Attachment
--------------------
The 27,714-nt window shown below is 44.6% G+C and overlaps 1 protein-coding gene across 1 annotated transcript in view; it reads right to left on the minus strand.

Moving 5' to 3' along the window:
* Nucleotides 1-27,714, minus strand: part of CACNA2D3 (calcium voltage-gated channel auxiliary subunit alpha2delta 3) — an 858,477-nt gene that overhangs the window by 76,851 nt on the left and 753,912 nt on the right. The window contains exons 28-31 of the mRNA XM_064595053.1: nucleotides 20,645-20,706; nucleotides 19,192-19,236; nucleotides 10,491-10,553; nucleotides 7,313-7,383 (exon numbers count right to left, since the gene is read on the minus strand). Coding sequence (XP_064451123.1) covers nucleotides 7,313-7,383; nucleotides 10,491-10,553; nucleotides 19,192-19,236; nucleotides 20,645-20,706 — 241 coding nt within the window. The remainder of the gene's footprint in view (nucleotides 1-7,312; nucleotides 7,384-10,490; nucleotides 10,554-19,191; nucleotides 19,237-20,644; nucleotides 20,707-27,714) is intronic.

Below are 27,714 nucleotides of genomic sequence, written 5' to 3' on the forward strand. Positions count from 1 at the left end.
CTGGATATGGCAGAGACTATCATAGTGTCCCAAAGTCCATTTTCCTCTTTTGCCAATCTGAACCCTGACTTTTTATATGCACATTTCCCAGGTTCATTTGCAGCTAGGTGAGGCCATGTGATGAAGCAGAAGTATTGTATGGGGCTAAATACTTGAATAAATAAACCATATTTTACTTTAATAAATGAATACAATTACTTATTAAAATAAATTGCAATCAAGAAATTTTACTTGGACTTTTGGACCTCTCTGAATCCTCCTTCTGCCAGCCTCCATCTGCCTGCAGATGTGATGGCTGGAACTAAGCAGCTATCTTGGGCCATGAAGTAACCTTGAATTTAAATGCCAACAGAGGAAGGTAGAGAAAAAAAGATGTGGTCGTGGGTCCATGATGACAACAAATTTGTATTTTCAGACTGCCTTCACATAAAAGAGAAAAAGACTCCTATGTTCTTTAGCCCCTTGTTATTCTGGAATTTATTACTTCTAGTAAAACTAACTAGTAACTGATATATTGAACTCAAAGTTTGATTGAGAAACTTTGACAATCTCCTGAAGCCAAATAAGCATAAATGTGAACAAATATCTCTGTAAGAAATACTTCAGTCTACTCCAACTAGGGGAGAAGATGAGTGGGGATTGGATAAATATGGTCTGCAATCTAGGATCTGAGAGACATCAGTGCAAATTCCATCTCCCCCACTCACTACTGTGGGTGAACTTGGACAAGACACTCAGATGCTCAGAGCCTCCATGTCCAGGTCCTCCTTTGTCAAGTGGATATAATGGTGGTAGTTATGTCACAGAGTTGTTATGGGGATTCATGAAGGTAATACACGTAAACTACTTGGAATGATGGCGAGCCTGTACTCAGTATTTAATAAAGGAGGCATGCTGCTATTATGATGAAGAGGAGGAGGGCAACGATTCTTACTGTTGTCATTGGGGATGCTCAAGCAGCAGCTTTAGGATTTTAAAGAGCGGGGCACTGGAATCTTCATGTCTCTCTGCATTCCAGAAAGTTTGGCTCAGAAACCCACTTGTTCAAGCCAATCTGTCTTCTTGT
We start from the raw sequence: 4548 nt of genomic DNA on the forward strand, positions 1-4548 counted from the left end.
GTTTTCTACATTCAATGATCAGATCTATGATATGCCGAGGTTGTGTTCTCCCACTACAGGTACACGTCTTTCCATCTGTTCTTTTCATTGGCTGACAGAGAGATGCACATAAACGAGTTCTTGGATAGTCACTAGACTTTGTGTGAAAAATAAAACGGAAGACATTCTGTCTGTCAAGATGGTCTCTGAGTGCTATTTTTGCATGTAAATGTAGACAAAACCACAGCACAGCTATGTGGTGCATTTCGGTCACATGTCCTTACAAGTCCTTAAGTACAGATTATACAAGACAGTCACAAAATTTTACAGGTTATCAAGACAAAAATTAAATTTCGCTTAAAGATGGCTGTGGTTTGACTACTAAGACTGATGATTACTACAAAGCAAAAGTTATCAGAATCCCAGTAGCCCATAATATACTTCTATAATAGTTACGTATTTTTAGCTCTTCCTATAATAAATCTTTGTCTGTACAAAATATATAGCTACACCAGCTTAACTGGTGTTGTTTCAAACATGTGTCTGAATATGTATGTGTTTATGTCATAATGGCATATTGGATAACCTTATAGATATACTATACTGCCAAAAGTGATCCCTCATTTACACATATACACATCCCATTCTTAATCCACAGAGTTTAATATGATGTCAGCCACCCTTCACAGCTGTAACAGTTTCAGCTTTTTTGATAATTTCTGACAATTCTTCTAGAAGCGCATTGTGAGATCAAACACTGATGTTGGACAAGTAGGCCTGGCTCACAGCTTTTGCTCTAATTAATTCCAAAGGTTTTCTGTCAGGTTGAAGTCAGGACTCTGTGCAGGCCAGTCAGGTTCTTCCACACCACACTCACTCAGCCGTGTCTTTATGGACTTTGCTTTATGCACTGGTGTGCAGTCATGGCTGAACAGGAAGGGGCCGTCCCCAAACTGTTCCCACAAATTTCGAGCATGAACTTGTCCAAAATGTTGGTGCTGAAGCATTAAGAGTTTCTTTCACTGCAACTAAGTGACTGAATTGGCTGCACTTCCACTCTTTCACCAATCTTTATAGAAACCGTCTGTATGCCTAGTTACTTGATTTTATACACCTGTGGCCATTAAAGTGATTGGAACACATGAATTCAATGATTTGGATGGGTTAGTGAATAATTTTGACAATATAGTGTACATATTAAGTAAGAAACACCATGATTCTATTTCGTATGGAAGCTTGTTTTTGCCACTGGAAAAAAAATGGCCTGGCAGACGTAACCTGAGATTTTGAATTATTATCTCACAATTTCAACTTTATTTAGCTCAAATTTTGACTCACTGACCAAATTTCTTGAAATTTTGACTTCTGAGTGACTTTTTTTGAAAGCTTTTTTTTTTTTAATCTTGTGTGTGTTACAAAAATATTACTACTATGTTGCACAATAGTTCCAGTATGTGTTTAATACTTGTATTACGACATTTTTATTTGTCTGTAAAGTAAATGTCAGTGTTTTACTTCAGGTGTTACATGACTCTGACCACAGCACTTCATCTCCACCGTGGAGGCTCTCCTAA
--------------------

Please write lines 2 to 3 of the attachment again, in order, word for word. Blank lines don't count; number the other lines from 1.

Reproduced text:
Moving 5' to 3' along the window:
* Nucleotides 1-27,714, minus strand: part of CACNA2D3 (calcium voltage-gated channel auxiliary subunit alpha2delta 3) — an 858,477-nt gene that overhangs the window by 76,851 nt on the left and 753,912 nt on the right. The window contains exons 28-31 of the mRNA XM_064595053.1: nucleotides 20,645-20,706; nucleotides 19,192-19,236; nucleotides 10,491-10,553; nucleotides 7,313-7,383 (exon numbers count right to left, since the gene is read on the minus strand). Coding sequence (XP_064451123.1) covers nucleotides 7,313-7,383; nucleotides 10,491-10,553; nucleotides 19,192-19,236; nucleotides 20,645-20,706 — 241 coding nt within the window. The remainder of the gene's footprint in view (nucleotides 1-7,312; nucleotides 7,384-10,490; nucleotides 10,554-19,191; nucleotides 19,237-20,644; nucleotides 20,707-27,714) is intronic.